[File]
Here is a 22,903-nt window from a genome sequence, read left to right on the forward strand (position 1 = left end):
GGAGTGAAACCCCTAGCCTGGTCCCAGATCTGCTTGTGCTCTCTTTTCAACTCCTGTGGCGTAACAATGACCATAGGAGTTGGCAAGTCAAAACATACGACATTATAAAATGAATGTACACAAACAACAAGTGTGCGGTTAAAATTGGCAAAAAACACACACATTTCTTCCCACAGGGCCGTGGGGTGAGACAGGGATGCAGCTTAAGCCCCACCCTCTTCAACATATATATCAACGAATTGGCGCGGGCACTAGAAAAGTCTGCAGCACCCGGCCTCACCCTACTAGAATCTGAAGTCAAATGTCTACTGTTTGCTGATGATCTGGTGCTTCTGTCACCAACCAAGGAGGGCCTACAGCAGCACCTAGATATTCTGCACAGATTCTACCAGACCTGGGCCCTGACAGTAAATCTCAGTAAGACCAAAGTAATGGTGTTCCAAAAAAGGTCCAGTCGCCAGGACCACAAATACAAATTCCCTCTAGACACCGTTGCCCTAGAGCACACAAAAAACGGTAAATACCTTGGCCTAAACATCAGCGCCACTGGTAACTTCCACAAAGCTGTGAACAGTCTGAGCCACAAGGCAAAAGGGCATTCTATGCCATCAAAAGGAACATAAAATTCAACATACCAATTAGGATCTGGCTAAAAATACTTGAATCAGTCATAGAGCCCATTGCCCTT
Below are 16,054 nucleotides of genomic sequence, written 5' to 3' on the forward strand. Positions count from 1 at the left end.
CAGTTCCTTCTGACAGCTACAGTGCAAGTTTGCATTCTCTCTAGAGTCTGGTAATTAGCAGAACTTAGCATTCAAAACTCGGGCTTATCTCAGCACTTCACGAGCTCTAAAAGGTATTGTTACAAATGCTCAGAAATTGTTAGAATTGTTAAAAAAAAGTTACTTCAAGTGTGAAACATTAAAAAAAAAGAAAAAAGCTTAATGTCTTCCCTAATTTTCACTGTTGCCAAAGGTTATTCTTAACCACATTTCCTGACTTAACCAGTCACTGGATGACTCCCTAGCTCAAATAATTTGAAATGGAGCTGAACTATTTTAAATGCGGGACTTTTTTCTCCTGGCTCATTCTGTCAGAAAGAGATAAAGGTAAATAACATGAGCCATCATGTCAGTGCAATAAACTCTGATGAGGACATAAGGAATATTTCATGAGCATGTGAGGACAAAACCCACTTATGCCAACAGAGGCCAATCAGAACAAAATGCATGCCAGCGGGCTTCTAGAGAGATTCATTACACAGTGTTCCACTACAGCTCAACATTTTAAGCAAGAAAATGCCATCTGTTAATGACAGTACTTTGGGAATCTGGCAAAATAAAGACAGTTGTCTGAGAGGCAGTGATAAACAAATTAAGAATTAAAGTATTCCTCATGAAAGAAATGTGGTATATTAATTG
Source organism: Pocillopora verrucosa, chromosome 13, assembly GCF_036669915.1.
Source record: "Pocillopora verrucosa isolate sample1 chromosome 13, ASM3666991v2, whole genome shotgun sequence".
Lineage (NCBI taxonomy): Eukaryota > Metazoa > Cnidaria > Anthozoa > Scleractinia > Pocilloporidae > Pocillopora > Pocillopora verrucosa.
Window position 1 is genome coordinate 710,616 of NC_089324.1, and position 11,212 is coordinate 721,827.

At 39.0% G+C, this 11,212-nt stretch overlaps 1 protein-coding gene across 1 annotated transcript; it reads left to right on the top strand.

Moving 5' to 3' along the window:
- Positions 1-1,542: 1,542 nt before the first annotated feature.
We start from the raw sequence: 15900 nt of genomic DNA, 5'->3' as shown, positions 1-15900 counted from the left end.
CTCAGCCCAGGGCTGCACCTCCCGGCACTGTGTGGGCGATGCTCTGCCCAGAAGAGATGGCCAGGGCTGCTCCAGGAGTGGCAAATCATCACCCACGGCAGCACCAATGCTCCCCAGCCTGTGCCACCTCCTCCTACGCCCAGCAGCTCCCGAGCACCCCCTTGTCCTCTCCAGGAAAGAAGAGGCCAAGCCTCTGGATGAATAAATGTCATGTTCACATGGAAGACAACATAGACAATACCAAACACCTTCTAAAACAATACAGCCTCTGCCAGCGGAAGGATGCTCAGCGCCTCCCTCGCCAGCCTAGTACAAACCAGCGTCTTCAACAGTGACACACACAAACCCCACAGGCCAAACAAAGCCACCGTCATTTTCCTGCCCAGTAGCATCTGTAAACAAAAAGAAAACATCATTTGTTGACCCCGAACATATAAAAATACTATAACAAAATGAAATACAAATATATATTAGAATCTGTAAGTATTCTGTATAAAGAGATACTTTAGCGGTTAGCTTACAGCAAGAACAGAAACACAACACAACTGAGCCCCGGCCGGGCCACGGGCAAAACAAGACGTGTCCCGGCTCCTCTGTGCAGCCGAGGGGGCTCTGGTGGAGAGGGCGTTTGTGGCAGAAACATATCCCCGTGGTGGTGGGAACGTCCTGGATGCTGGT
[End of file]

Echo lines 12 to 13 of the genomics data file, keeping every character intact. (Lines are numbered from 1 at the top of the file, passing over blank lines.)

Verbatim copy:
We start from the raw sequence: 15900 nt of genomic DNA, 5'->3' as shown, positions 1-15900 counted from the left end.
CTCAGCCCAGGGCTGCACCTCCCGGCACTGTGTGGGCGATGCTCTGCCCAGAAGAGATGGCCAGGGCTGCTCCAGGAGTGGCAAATCATCACCCACGGCAGCACCAATGCTCCCCAGCCTGTGCCACCTCCTCCTACGCCCAGCAGCTCCCGAGCACCCCCTTGTCCTCTCCAGGAAAGAAGAGGCCAAGCCTCTGGATGAATAAATGTCATGTTCACATGGAAGACAACATAGACAATACCAAACACCTTCTAAAACAATACAGCCTCTGCCAGCGGAAGGATGCTCAGCGCCTCCCTCGCCAGCCTAGTACAAACCAGCGTCTTCAACAGTGACACACACAAACCCCACAGGCCAAACAAAGCCACCGTCATTTTCCTGCCCAGTAGCATCTGTAAACAAAAAGAAAACATCATTTGTTGACCCCGAACATATAAAAATACTATAACAAAATGAAATACAAATATATATTAGAATCTGTAAGTATTCTGTATAAAGAGATACTTTAGCGGTTAGCTTACAGCAAGAACAGAAACACAACACAACTGAGCCCCGGCCGGGCCACGGGCAAAACAAGACGTGTCCCGGCTCCTCTGTGCAGCCGAGGGGGCTCTGGTGGAGAGGGCGTTTGTGGCAGAAACATATCCCCGTGGTGGTGGGAACGTCCTGGATGCTGGT